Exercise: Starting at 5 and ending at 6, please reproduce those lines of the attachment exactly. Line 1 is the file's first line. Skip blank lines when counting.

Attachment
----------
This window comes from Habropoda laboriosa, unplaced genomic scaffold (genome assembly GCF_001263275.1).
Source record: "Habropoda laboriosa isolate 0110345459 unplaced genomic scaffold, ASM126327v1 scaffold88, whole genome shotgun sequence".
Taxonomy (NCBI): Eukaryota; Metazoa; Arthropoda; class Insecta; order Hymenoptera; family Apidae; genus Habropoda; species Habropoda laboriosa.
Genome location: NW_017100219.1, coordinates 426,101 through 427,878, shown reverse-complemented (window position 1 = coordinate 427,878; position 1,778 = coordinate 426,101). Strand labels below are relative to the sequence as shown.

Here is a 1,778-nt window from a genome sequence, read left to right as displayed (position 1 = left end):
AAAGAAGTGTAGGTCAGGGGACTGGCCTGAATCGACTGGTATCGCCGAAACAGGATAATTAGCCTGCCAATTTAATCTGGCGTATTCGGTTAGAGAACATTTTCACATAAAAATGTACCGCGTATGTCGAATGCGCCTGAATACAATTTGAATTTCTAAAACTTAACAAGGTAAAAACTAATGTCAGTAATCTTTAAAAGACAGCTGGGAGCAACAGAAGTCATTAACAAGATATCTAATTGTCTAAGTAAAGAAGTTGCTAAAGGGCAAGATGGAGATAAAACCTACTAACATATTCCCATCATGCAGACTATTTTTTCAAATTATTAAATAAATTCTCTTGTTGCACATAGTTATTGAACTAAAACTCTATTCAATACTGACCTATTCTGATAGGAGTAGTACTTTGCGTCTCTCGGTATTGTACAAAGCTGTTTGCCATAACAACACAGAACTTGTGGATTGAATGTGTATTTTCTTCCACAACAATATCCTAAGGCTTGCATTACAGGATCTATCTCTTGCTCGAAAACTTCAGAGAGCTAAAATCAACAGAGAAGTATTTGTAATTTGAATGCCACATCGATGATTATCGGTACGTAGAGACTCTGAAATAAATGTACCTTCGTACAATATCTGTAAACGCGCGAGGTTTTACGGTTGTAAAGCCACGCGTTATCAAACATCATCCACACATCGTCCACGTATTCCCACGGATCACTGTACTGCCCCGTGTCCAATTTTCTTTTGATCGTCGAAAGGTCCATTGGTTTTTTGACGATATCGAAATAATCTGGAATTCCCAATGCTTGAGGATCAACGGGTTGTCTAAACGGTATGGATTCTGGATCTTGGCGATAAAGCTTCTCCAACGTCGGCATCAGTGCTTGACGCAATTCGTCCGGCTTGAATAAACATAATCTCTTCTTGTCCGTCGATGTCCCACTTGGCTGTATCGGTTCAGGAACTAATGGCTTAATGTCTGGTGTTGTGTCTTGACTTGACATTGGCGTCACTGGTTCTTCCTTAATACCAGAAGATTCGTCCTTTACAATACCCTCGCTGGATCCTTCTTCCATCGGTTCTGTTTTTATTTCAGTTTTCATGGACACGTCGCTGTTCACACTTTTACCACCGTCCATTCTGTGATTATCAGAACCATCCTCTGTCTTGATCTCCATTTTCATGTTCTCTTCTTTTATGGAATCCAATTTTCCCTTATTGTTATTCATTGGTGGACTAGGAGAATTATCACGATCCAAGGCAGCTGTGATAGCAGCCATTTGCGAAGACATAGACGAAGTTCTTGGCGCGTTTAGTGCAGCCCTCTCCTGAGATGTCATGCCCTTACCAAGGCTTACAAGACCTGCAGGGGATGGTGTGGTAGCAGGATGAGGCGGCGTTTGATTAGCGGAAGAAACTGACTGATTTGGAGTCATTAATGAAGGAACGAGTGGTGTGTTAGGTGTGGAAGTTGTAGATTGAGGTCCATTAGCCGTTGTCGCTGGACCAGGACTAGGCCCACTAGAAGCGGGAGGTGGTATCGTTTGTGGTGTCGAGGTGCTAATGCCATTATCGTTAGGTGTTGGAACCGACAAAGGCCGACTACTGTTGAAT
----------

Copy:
Here is a 1,778-nt window from a genome sequence, read left to right as displayed (position 1 = left end):
AAAGAAGTGTAGGTCAGGGGACTGGCCTGAATCGACTGGTATCGCCGAAACAGGATAATTAGCCTGCCAATTTAATCTGGCGTATTCGGTTAGAGAACATTTTCACATAAAAATGTACCGCGTATGTCGAATGCGCCTGAATACAATTTGAATTTCTAAAACTTAACAAGGTAAAAACTAATGTCAGTAATCTTTAAAAGACAGCTGGGAGCAACAGAAGTCATTAACAAGATATCTAATTGTCTAAGTAAAGAAGTTGCTAAAGGGCAAGATGGAGATAAAACCTACTAACATATTCCCATCATGCAGACTATTTTTTCAAATTATTAAATAAATTCTCTTGTTGCACATAGTTATTGAACTAAAACTCTATTCAATACTGACCTATTCTGATAGGAGTAGTACTTTGCGTCTCTCGGTATTGTACAAAGCTGTTTGCCATAACAACACAGAACTTGTGGATTGAATGTGTATTTTCTTCCACAACAATATCCTAAGGCTTGCATTACAGGATCTATCTCTTGCTCGAAAACTTCAGAGAGCTAAAATCAACAGAGAAGTATTTGTAATTTGAATGCCACATCGATGATTATCGGTACGTAGAGACTCTGAAATAAATGTACCTTCGTACAATATCTGTAAACGCGCGAGGTTTTACGGTTGTAAAGCCACGCGTTATCAAACATCATCCACACATCGTCCACGTATTCCCACGGATCACTGTACTGCCCCGTGTCCAATTTTCTTTTGATCGTCGAAAGGTCCATTGGTTTTTTGACGATATCGAAATAATCTGGAATTCCCAATGCTTGAGGATCAACGGGTTGTCTAAACGGTATGGATTCTGGATCTTGGCGATAAAGCTTCTCCAACGTCGGCATCAGTGCTTGACGCAATTCGTCCGGCTTGAATAAACATAATCTCTTCTTGTCCGTCGATGTCCCACTTGGCTGTATCGGTTCAGGAACTAATGGCTTAATGTCTGGTGTTGTGTCTTGACTTGACATTGGCGTCACTGGTTCTTCCTTAATACCAGAAGATTCGTCCTTTACAATACCCTCGCTGGATCCTTCTTCCATCGGTTCTGTTTTTATTTCAGTTTTCATGGACACGTCGCTGTTCACACTTTTACCACCGTCCATTCTGTGATTATCAGAACCATCCTCTGTCTTGATCTCCATTTTCATGTTCTCTTCTTTTATGGAATCCAATTTTCCCTTATTGTTATTCATTGGTGGACTAGGAGAATTATCACGATCCAAGGCAGCTGTGATAGCAGCCATTTGCGAAGACATAGACGAAGTTCTTGGCGCGTTTAGTGCAGCCCTCTCCTGAGATGTCATGCCCTTACCAAGGCTTACAAGACCTGCAGGGGATGGTGTGGTAGCAGGATGAGGCGGCGTTTGATTAGCGGAAGAAACTGACTGATTTGGAGTCATTAATGAAGGAACGAGTGGTGTGTTAGGTGTGGAAGTTGTAGATTGAGGTCCATTAGCCGTTGTCGCTGGACCAGGACTAGGCCCACTAGAAGCGGGAGGTGGTATCGTTTGTGGTGTCGAGGTGCTAATGCCATTATCGTTAGGTGTTGGAACCGACAAAGGCCGACTACTGTTGAAT